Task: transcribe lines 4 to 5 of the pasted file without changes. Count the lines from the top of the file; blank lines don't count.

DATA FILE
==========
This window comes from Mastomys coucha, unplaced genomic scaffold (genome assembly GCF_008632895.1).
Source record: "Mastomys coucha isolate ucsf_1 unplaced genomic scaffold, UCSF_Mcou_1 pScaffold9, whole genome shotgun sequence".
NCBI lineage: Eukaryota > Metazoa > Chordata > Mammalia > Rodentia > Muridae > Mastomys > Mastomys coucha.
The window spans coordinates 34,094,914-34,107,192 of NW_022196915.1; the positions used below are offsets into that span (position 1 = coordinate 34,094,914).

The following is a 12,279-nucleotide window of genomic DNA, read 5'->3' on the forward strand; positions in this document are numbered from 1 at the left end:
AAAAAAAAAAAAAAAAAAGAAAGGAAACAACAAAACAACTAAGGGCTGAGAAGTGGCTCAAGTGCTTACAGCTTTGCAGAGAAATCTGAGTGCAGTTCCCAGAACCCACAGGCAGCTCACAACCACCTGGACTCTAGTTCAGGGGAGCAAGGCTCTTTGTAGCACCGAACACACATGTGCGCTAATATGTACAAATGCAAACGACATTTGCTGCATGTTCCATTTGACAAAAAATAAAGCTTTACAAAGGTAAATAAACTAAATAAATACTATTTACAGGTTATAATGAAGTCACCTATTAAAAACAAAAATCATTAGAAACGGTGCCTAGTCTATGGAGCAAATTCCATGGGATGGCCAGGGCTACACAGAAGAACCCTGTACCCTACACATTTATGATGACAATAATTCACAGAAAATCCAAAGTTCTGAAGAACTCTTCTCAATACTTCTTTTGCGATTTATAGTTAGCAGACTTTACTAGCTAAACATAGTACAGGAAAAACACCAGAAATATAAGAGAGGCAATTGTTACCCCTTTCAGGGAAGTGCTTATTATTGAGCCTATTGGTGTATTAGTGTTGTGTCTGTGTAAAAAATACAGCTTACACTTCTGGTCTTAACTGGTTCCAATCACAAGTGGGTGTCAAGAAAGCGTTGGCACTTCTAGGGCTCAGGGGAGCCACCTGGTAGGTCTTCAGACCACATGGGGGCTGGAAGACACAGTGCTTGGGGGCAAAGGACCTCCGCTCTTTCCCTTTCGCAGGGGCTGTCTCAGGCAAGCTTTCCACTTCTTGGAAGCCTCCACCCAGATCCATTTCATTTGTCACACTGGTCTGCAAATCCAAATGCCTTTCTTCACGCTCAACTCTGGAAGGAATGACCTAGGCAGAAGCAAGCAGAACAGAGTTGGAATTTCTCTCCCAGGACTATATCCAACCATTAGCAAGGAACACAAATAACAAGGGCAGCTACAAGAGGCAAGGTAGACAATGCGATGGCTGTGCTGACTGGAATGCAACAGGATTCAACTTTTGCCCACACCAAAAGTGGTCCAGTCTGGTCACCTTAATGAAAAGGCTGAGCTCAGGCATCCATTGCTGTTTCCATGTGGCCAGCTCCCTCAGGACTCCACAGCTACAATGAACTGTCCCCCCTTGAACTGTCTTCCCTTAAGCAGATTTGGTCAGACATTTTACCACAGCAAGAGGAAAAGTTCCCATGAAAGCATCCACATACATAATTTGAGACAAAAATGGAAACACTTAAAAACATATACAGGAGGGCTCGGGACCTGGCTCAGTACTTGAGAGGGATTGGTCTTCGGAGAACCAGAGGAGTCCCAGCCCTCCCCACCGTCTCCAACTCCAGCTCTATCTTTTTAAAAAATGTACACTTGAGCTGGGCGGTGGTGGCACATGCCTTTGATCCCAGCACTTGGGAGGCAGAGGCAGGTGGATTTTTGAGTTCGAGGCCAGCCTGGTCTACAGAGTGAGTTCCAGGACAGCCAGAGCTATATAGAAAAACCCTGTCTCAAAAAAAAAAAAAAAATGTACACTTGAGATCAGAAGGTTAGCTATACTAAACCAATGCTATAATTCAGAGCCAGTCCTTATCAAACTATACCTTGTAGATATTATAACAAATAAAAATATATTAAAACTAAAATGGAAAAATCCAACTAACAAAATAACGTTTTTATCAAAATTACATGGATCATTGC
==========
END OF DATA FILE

The window spans coordinates 34,094,914-34,107,192 of NW_022196915.1; the positions used below are offsets into that span (position 1 = coordinate 34,094,914).

The following is a 12,279-nucleotide window of genomic DNA, read 5'->3' on the forward strand; positions in this document are numbered from 1 at the left end: